The Veterans Land Act Requires Special Consideration #13

Dec 01, 1982

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By Gerry Neely
B.A. LL.B.

A listing given by a veteran who occupies land and improvements under an unregistered Agreement for Sale from the Director, The Veterans Land Act, requires special consideration on the part of the licencee who takes the listing. The reason for this is that the veteran does not have an unfettered right to sell his property. Section 11(5) of the Veterans Land Act provides that a veteran who has entered into a contract with the Director for the purchase of land and improvements may not during the term of that contract, sell, assign or otherwise dispose of the land and improvements, unless payment in full is made to the Director of the cost to the Director of the land and improvements, interest accruing on that sum to the date of payment, and all other amounts owed to the Director by the veteran which are secured by the contract.,

Upon the acceptance by the Veteran of an offer, the usual practice has been to persuade the local V.L.A. officials to requisition a Transfer, to be exchanged for the amount due from the veteran. The success of this practice depends upon a willing vendor and purchaser, because if either declines to proceed, specific performance of the Interim Agreement could not be granted. This is the effect of a decision of the Supreme Court of British Columbia, where a veteran who still owed monies to the Director at the time he accepted an offer for the sale of his property, refused to complete. The Court held that the prohibition against the sale by the veteran, where monies were still owed to the Director, meant that the agreement to sell was invalid. In reaching this decision, the Court followed earlier cases which also had held that similar agreements were invalid because they contravened the Statute.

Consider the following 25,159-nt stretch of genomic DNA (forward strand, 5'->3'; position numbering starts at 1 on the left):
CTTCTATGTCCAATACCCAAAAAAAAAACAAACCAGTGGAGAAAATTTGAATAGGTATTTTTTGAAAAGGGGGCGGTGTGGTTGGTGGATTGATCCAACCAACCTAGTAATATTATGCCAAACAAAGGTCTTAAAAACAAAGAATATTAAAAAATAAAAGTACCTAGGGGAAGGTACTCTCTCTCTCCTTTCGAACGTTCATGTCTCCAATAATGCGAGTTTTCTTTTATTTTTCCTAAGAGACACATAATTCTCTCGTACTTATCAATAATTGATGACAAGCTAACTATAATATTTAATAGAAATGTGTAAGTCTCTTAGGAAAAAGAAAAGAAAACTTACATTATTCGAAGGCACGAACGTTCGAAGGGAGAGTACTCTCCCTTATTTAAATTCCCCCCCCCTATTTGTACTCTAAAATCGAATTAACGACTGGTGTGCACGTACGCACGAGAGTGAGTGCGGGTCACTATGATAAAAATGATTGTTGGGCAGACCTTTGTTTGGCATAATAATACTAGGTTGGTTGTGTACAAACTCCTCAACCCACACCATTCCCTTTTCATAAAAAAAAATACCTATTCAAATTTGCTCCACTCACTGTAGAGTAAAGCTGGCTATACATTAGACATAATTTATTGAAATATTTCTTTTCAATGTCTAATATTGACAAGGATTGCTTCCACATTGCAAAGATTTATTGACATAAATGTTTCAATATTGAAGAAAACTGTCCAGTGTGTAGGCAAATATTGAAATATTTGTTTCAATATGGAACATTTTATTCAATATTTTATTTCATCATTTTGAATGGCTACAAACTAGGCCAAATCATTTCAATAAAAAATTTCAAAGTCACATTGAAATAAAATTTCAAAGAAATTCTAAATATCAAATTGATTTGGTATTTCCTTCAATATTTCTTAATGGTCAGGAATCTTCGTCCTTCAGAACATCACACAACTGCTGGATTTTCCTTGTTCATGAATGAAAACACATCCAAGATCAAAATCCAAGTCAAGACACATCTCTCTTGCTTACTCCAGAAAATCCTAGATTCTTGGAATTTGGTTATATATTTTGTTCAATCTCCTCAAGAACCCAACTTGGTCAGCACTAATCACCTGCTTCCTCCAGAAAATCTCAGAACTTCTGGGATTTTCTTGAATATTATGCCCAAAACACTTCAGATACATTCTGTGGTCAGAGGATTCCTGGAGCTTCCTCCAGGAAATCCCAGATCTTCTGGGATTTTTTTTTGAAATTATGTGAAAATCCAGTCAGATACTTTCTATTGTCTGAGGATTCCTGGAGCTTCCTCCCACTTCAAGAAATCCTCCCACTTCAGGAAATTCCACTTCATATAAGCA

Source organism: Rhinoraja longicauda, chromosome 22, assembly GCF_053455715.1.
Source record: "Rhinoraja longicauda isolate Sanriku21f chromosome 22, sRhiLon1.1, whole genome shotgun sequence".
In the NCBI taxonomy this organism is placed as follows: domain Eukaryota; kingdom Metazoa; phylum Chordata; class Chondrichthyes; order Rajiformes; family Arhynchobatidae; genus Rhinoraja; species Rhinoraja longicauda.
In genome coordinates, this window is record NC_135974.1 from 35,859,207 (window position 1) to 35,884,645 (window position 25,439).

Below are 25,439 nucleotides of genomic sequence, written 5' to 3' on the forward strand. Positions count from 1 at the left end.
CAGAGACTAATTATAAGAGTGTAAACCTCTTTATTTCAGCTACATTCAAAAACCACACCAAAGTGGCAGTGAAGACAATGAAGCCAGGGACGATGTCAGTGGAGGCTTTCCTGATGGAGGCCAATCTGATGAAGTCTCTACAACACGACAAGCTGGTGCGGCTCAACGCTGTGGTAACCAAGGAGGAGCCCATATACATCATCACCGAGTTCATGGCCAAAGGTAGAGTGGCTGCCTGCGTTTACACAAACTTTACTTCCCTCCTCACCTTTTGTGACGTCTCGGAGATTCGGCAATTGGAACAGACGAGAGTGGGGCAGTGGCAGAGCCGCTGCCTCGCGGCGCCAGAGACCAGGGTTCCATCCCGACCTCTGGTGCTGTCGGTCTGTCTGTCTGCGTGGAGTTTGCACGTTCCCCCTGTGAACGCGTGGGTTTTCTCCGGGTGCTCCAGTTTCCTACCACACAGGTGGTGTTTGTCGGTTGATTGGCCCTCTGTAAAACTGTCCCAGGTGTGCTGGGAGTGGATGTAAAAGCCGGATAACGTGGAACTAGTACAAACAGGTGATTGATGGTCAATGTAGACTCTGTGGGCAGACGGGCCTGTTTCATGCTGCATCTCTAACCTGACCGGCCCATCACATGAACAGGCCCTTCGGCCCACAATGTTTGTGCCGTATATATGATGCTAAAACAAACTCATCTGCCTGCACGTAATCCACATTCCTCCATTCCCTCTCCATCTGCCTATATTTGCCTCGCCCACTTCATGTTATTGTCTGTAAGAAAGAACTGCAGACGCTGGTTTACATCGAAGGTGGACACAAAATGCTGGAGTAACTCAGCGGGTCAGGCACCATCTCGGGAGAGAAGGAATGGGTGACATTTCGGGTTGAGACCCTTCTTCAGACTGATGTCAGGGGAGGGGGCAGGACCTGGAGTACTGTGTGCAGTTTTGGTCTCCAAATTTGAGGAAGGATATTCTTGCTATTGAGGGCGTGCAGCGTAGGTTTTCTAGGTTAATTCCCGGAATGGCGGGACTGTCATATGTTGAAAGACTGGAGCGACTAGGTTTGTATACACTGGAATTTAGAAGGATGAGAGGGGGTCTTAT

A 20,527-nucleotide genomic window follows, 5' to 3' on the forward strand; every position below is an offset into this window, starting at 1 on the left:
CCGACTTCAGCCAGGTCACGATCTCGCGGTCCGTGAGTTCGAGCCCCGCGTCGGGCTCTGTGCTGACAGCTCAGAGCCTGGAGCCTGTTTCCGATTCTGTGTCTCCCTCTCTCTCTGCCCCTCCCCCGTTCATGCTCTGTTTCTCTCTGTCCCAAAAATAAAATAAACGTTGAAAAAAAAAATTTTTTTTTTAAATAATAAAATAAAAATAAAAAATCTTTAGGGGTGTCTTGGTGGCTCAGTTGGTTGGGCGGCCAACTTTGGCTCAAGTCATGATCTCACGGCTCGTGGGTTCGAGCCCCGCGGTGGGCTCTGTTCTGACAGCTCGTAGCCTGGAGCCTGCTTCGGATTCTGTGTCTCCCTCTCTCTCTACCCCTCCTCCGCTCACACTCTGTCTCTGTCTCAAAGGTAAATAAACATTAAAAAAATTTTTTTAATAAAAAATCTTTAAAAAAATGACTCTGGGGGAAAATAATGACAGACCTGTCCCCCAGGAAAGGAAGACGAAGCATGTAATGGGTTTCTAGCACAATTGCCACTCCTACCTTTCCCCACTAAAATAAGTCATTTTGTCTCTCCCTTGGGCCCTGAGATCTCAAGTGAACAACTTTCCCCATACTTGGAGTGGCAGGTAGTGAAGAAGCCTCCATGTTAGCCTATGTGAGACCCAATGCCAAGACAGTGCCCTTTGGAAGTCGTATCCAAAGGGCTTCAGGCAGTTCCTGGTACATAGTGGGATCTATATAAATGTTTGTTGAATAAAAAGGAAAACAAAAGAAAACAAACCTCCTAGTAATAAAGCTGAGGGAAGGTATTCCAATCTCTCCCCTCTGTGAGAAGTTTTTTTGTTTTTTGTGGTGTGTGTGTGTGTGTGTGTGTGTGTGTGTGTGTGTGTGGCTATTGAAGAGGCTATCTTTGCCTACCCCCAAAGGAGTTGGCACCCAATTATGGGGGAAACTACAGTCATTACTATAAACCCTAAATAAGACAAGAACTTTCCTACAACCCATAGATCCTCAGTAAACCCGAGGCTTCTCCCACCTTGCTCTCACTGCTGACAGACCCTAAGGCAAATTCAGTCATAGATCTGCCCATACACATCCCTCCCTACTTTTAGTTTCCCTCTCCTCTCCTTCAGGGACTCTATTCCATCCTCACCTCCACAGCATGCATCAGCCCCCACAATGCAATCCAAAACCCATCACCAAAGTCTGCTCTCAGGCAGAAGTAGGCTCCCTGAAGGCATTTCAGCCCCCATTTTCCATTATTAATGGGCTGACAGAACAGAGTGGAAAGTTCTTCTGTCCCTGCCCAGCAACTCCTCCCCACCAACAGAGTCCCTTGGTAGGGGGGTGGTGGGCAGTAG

What should you do, as licencee? Ask the veteran whether he still owes money to the Director, and if he does, try to have him pay in full that debt. However, the veteran may balk at that suggestion, because of his reluctance to lose the low interest rate in the event that the sale isn't made. If so, try and arrange with the veteran to consent to have the Director sell the lands and improvements in accordance with Section 13. If this is done, the validity of a contract entered into between the Director and a purchaser could not be challenged merely because the veteran was still indebted to the Director.

  1. Early v. Bland, S.C.B.C., Victoria Registry no. 2895/1979.

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